Today in the jail, after two hours of powerful ministry between the men one to another, they stopped and said they decided earlier this week to do something for me. They then stood around me, laid hands on me, and prayed the most wonderful, tender prayers of blessing I’ve ever heard.
I cried as I realized what they were doing, because they’ve learned – maybe with some of them for the first time in their lives – to give rather than always take or receive.
After months of mentoring them on “being” the church (see my blog, The Church in D Pod), they heeded God’s gentle call to new pastures. As a result, they now “get” it and wonderful life is flowing between them and from them – even to me!
How many pastors – who so closely guard the microphone and the prerogatives of their front podium as they try to direct even God himself during their closely scripted and controlled Sunday services – have ever experienced the joy of being just one of many?
Do they realize they have no monopoly on the many spiritual gifts God wants us to give as acts of worship, to Him and in fellowship one with another?
If not, then they are missing the blessing of letting life and ministry flow under the prompting of the Holy Spirit – not simply from them, but to and around them.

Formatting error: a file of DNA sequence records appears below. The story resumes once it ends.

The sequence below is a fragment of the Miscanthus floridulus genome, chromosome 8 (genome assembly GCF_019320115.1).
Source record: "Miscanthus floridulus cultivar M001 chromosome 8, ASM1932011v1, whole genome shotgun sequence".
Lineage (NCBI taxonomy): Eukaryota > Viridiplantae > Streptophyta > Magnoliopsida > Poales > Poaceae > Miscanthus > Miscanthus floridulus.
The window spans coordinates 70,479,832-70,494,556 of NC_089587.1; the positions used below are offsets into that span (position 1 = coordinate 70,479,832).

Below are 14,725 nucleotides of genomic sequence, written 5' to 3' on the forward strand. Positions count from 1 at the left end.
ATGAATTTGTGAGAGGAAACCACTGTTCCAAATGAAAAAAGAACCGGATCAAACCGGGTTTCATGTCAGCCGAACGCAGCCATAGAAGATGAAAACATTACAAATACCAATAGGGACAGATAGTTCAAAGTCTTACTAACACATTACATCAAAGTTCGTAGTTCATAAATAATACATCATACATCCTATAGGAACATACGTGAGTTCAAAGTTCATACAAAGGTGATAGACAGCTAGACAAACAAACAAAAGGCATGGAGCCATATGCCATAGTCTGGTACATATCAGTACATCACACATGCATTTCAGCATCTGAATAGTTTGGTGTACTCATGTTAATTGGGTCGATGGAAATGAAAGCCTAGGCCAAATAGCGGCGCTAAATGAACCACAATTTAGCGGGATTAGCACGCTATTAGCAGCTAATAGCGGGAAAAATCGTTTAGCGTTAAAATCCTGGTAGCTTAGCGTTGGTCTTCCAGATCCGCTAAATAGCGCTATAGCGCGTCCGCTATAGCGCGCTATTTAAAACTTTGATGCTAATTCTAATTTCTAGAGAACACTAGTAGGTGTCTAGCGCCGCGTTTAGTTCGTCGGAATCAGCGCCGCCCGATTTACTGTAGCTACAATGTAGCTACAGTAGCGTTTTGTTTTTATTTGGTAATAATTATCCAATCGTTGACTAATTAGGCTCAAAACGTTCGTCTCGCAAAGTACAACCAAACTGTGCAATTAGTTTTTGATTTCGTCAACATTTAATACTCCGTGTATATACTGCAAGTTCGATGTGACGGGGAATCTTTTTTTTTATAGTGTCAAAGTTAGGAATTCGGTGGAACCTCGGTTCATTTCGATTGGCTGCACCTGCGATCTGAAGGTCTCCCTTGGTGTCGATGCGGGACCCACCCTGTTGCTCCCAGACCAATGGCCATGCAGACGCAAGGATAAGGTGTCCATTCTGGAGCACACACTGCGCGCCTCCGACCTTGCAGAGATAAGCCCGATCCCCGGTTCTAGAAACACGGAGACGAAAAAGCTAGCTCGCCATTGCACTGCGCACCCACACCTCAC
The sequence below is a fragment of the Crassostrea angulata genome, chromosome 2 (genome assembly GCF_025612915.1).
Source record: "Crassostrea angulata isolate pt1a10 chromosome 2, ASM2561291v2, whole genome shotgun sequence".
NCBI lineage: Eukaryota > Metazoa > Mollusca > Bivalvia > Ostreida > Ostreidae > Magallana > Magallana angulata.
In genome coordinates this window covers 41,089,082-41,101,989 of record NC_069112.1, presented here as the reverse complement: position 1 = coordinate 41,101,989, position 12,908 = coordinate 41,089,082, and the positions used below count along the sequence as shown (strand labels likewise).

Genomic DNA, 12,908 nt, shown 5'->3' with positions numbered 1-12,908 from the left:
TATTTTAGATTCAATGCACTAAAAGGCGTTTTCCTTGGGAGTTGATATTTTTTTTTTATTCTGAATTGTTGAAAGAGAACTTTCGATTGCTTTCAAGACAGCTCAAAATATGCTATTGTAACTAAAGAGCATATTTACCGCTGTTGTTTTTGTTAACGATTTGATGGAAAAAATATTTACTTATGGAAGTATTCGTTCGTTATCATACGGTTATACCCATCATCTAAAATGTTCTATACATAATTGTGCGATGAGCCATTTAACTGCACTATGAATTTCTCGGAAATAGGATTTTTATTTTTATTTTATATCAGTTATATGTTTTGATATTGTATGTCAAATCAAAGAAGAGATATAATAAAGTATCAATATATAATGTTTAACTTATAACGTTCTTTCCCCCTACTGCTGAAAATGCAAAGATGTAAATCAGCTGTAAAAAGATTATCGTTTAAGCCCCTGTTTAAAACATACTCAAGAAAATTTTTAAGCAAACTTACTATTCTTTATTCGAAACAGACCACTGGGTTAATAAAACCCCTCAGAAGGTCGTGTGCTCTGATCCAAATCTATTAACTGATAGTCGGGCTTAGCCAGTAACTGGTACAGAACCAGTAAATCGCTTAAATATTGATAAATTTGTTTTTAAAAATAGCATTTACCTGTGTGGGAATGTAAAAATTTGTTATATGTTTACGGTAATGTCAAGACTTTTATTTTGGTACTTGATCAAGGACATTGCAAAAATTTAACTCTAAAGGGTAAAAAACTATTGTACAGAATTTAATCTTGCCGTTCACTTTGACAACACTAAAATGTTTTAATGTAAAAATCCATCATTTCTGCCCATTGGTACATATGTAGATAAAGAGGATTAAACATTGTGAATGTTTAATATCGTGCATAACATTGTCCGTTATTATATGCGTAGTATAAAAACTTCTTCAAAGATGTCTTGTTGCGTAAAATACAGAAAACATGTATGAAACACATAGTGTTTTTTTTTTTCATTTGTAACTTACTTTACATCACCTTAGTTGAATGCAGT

Those men in the jail took a chance on God’s prompting by embracing “church” according to New Testament principles.
They were willing to leave the old and the comfortable behind.
In the process, they’ve learned to be participants, rather than spectators; to use their gifts, rather than being entertained by the gifted; to minister to each other, rather than always expecting to be ministered to; and most of all, to give rather than always receive. They now know what it means to meet together to develop and use their gifts by ministering one to another.
As I walked out of that jail, I thought about how the last several months of “being” the church with my incarcerated brothers – who are willing to take a chance on God’s lead – has restored my soul and invoked God’s presence more than the last several decades of “going” to church.
Oh Church, I plead with you. Start hearing and sensing what God wants to do among us as He leads this new spiritual generation to new pastures. Life, and the sweet presence of God, await us as He simply bids us “come”.
Yes, the “new pastures” are different, and yes it means some of us old fogies leaving our comfort zones behind (including the old ways and the old circumstances where God use to met us, which too often have become little more than nostalgic, hollow shells of God’s former presence).
It means being vulnerable, and yes it means embracing change as we trust God and follow Him to those new pastures.
But I’m here to tell you that His new pastures have rich, green grass and still, cool waters.
God awaits us there, and so does the sweetness of his presence.
The Lord is my Shepherd; I shall not want. He makes me lie down in green pastures. He leads me beside still waters. He restores my soul . . .